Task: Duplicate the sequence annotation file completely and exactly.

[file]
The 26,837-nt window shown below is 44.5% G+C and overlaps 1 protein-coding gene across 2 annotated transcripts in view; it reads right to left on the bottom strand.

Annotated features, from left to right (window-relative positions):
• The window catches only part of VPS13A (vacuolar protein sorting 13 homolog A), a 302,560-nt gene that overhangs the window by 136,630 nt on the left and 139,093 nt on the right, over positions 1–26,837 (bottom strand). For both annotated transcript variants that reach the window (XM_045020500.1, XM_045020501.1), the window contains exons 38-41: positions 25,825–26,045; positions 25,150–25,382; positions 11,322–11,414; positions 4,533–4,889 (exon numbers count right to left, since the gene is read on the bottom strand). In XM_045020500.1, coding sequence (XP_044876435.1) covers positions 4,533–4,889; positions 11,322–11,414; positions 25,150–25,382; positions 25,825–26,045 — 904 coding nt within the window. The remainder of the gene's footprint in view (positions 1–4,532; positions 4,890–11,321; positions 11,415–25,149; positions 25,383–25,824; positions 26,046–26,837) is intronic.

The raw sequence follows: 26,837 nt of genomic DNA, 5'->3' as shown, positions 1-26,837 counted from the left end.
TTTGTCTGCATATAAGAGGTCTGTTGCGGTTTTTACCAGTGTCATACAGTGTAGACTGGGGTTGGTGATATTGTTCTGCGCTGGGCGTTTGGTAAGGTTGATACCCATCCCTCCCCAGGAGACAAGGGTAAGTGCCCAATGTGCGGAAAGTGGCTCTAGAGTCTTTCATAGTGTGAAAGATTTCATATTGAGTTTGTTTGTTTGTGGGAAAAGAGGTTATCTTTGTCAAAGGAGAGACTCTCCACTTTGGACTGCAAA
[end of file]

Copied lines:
The 26,837-nt window shown below is 44.5% G+C and overlaps 1 protein-coding gene across 2 annotated transcripts in view; it reads right to left on the bottom strand.

Annotated features, from left to right (window-relative positions):
• The window catches only part of VPS13A (vacuolar protein sorting 13 homolog A), a 302,560-nt gene that overhangs the window by 136,630 nt on the left and 139,093 nt on the right, over positions 1–26,837 (bottom strand). For both annotated transcript variants that reach the window (XM_045020500.1, XM_045020501.1), the window contains exons 38-41: positions 25,825–26,045; positions 25,150–25,382; positions 11,322–11,414; positions 4,533–4,889 (exon numbers count right to left, since the gene is read on the bottom strand). In XM_045020500.1, coding sequence (XP_044876435.1) covers positions 4,533–4,889; positions 11,322–11,414; positions 25,150–25,382; positions 25,825–26,045 — 904 coding nt within the window. The remainder of the gene's footprint in view (positions 1–4,532; positions 4,890–11,321; positions 11,415–25,149; positions 25,383–25,824; positions 26,046–26,837) is intronic.

The raw sequence follows: 26,837 nt of genomic DNA, 5'->3' as shown, positions 1-26,837 counted from the left end.
TTTGTCTGCATATAAGAGGTCTGTTGCGGTTTTTACCAGTGTCATACAGTGTAGACTGGGGTTGGTGATATTGTTCTGCGCTGGGCGTTTGGTAAGGTTGATACCCATCCCTCCCCAGGAGACAAGGGTAAGTGCCCAATGTGCGGAAAGTGGCTCTAGAGTCTTTCATAGTGTGAAAGATTTCATATTGAGTTTGTTTGTTTGTGGGAAAAGAGGTTATCTTTGTCAAAGGAGAGACTCTCCACTTTGGACTGCAAA